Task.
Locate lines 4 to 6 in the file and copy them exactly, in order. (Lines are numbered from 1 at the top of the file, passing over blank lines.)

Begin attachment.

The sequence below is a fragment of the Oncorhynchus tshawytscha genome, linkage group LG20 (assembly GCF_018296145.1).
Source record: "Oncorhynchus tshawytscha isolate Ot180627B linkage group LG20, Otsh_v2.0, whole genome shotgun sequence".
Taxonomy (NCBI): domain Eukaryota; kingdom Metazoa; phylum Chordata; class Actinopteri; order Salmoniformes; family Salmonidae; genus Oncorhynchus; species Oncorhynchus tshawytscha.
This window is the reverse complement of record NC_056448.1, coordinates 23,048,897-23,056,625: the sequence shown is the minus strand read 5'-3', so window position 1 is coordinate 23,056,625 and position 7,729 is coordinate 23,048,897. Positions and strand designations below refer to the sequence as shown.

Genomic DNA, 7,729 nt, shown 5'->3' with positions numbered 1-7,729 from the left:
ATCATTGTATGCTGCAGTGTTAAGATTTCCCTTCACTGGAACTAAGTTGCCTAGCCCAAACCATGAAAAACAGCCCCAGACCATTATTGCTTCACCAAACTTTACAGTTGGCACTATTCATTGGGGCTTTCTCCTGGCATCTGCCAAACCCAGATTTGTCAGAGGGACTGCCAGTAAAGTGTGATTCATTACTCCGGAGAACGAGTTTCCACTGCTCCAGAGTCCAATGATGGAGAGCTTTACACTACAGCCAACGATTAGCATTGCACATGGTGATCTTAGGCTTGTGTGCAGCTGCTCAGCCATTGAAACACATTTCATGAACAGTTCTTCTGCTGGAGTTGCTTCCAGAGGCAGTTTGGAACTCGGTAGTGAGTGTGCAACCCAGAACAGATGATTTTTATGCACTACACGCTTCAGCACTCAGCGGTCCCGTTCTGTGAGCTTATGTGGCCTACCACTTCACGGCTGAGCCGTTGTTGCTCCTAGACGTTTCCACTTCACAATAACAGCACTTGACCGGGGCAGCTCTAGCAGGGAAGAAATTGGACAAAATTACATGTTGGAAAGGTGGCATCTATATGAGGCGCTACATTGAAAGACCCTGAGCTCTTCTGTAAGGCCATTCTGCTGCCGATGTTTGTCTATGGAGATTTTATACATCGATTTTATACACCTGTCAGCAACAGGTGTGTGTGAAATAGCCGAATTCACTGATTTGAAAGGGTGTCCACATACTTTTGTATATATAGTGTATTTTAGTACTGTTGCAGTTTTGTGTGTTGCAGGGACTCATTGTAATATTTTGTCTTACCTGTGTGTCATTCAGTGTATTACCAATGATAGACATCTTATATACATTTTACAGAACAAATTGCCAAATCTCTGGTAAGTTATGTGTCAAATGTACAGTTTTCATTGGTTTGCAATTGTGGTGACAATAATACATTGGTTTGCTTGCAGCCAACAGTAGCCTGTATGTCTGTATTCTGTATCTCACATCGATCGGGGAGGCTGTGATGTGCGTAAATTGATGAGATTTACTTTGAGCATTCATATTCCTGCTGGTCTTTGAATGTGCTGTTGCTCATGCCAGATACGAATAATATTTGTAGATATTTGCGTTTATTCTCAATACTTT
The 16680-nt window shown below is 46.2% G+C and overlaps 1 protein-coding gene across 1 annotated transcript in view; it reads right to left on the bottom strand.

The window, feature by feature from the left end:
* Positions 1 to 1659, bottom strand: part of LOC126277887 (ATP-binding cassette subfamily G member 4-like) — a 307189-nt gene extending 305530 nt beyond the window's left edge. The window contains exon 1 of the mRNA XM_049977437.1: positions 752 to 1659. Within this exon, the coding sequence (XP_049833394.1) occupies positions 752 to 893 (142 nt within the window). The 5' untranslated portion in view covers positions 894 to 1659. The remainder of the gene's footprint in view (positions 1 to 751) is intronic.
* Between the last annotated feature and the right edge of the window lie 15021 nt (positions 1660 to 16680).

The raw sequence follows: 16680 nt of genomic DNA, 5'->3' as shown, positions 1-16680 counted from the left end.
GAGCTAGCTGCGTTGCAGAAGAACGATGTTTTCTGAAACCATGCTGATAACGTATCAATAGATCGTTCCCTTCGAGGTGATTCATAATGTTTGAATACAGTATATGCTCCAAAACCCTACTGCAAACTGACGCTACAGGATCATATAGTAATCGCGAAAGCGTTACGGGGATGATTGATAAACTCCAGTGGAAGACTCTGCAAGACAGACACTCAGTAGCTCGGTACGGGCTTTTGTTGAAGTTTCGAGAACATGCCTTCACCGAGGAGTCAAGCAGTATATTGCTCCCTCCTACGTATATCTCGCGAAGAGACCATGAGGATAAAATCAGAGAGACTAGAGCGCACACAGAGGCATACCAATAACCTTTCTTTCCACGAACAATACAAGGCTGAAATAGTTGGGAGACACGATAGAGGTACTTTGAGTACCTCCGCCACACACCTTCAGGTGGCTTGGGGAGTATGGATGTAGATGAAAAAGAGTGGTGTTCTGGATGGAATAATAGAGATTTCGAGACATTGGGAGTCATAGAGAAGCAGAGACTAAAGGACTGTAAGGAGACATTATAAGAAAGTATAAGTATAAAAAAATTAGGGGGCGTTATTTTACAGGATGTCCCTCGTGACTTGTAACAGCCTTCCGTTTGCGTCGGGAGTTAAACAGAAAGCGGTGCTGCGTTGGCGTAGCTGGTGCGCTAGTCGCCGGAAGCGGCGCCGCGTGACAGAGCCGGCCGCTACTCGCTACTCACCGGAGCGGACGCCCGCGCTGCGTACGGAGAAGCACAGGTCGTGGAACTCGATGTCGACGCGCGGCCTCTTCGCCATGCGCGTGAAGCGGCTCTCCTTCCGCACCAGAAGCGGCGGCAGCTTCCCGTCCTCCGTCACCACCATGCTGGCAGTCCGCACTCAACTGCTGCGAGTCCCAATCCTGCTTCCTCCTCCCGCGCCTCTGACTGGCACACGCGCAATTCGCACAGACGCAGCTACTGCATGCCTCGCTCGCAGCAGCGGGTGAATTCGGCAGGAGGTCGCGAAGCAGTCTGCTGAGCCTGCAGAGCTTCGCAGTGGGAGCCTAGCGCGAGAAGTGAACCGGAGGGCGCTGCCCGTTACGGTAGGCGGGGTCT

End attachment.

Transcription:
This window is the reverse complement of record NC_056448.1, coordinates 23,048,897-23,056,625: the sequence shown is the minus strand read 5'-3', so window position 1 is coordinate 23,056,625 and position 7,729 is coordinate 23,048,897. Positions and strand designations below refer to the sequence as shown.

Genomic DNA, 7,729 nt, shown 5'->3' with positions numbered 1-7,729 from the left:
ATCATTGTATGCTGCAGTGTTAAGATTTCCCTTCACTGGAACTAAGTTGCCTAGCCCAAACCATGAAAAACAGCCCCAGACCATTATTGCTTCACCAAACTTTACAGTTGGCACTATTCATTGGGGCTTTCTCCTGGCATCTGCCAAACCCAGATTTGTCAGAGGGACTGCCAGTAAAGTGTGATTCATTACTCCGGAGAACGAGTTTCCACTGCTCCAGAGTCCAATGATGGAGAGCTTTACACTACAGCCAACGATTAGCATTGCACATGGTGATCTTAGGCTTGTGTGCAGCTGCTCAGCCATTGAAACACATTTCATGAACAGTTCTTCTGCTGGAGTTGCTTCCAGAGGCAGTTTGGAACTCGGTAGTGAGTGTGCAACCCAGAACAGATGATTTTTATGCACTACACGCTTCAGCACTCAGCGGTCCCGTTCTGTGAGCTTATGTGGCCTACCACTTCACGGCTGAGCCGTTGTTGCTCCTAGACGTTTCCACTTCACAATAACAGCACTTGACCGGGGCAGCTCTAGCAGGGAAGAAATTGGACAAAATTACATGTTGGAAAGGTGGCATCTATATGAGGCGCTACATTGAAAGACCCTGAGCTCTTCTGTAAGGCCATTCTGCTGCCGATGTTTGTCTATGGAGATTTTATACATCGATTTTATACACCTGTCAGCAACAGGTGTGTGTGAAATAGCCGAATTCACTGATTTGAAAGGGTGTCCACATACTTTTGTATATATAGTGTATTTTAGTACTGTTGCAGTTTTGTGTGTTGCAGGGACTCATTGTAATATTTTGTCTTACCTGTGTGTCATTCAGTGTATTACCAATGATAGACATCTTATATACATTTTACAGAACAAATTGCCAAATCTCTGGTAAGTTATGTGTCAAATGTACAGTTTTCATTGGTTTGCAATTGTGGTGACAATAATACATTGGTTTGCTTGCAGCCAACAGTAGCCTGTATGTCTGTATTCTGTATCTCACATCGATCGGGGAGGCTGTGATGTGCGTAAATTGATGAGATTTACTTTGAGCATTCATATTCCTGCTGGTCTTTGAATGTGCTGTTGCTCATGCCAGATACGAATAATATTTGTAGATATTTGCGTTTATTCTCAATACTTT